Israel began releasing hundreds of African asylum seekers Tuesday from a remote detention center in southern Israel, after a Supreme Court ruling earlier this month ordered the release of those held for more than a year. But the release is bittersweet for many of 1,178 refugees and economic migrants affected by the ruling who now find themselves under pressure to find food, shelter and medical care.
Since it passed an “anti-infiltration” law in 2012, Israel has sent 1,700 asylum seekers to the Holot facility, deep in Israel's Negev desert. They are permitted to come and go, but must sign in several times a day and sleep there, making it impossible to stray far from the remote facility or hold jobs. Those who violate the rules, or reject orders to report there, can be sent to a nearby prison.
Fissel Sidig Adam, a 28-year-old from the war-torn Sudanese region of Darfur, said he was leaving with "64 shekels [$17] and a sandwich."
"The court decision is an important step and I appreciate it," he told AFP. "But I expected more. I expected a real solution from the state, [such as] help."
The authorities gave the asylum seekers 600 shekels a month while at Holot if they checked into the detention center each night. They were allowed to leave during the day, said Sivan Weizman, a prison service spokeswoman.
An initial 750 people were released Tuesday in small groups, and the rest will be freed Wednesday, said Weizman.
Authorities have barred those freed from entering Tel Aviv and Eilat — both epicenters of African communities with potential job prospects — in the face of hostility from many residents. Many of those leaving said they would go to other, smaller cities, where they hoped to find work, despite officially being barred from working.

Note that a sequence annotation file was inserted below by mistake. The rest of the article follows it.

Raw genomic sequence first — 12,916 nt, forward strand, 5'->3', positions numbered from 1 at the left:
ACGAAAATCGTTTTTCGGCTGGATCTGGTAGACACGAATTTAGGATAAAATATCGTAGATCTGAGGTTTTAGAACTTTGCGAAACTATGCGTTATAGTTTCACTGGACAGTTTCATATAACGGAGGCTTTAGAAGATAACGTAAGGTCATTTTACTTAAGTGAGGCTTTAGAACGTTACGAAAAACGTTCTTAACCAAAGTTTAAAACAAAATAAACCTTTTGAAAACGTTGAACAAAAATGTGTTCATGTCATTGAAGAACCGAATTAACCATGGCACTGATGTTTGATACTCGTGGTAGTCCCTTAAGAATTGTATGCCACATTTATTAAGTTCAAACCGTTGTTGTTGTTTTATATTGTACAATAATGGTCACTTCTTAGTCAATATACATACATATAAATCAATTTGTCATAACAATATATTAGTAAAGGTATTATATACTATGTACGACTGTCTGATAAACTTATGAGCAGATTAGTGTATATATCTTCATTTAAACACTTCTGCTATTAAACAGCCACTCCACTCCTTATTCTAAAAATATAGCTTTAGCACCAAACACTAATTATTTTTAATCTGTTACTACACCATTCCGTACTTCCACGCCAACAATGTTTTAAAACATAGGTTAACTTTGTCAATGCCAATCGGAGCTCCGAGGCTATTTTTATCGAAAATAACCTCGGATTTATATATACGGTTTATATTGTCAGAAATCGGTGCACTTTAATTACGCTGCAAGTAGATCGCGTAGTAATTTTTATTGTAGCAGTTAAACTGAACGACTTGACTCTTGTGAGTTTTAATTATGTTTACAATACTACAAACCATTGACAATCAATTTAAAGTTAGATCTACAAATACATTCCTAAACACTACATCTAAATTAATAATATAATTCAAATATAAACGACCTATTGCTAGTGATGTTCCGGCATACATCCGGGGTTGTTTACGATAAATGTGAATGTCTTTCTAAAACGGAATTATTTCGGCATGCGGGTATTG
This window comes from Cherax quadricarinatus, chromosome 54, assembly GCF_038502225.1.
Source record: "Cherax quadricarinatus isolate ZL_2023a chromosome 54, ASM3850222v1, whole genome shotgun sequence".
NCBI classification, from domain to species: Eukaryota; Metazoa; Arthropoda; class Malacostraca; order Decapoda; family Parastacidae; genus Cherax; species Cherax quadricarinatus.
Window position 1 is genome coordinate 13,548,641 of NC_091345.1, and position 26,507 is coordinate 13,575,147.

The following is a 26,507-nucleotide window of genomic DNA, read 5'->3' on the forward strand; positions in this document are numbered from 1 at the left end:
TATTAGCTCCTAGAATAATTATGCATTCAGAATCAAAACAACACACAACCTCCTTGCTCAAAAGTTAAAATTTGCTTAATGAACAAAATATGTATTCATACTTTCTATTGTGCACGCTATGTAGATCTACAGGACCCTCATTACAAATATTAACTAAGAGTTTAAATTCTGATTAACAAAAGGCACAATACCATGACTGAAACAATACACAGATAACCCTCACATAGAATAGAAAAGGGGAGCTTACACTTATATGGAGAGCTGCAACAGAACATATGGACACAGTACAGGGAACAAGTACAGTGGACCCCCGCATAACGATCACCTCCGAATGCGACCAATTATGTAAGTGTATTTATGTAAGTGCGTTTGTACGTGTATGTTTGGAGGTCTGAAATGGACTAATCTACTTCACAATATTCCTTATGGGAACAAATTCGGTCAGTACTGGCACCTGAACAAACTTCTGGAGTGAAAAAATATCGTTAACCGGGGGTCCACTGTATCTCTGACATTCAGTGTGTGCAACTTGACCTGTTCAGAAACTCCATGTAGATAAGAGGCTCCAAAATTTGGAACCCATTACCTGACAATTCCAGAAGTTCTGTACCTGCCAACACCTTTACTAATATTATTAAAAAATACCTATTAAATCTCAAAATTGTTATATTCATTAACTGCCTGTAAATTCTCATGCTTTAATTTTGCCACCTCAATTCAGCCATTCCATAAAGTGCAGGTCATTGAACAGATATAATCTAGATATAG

As in other parts of the world, illegal migration has become a high-profile issue in Israel, with rightwing politicians calling for action to limit it and activists urging the government to accept people from countries such as Eritrea.
Citing official government statistics, Elizabeth Tsurkov, a project director at the Hotline for Migrant Workers, which is an advocacy group, said Israel has approved less than one percent of refugee requests from all countries over the past four years.
A U.N. report released in June (PDF) detailed how Eritrea, under President Isaias Afwerki's iron-fisted regime for 22 years, has created a repressive system in which people are routinely arrested on a whim, detained, tortured, killed or "disappeared.”
In a graphic video issued in April by the Islamic State in Iraq and the Levant, at least 28 African Christians were killed in Libya.
The video said the victims were Ethiopian, but three were identified as Eritreans reportedly trying to reach Europe by sea via Libya after being rejected for asylum in Israel. Their deaths have highlighted Israel's immigration policies, which rights groups say have seen thousands of African asylum seekers coerced into "voluntary" departures.
Al Jazeera and wire services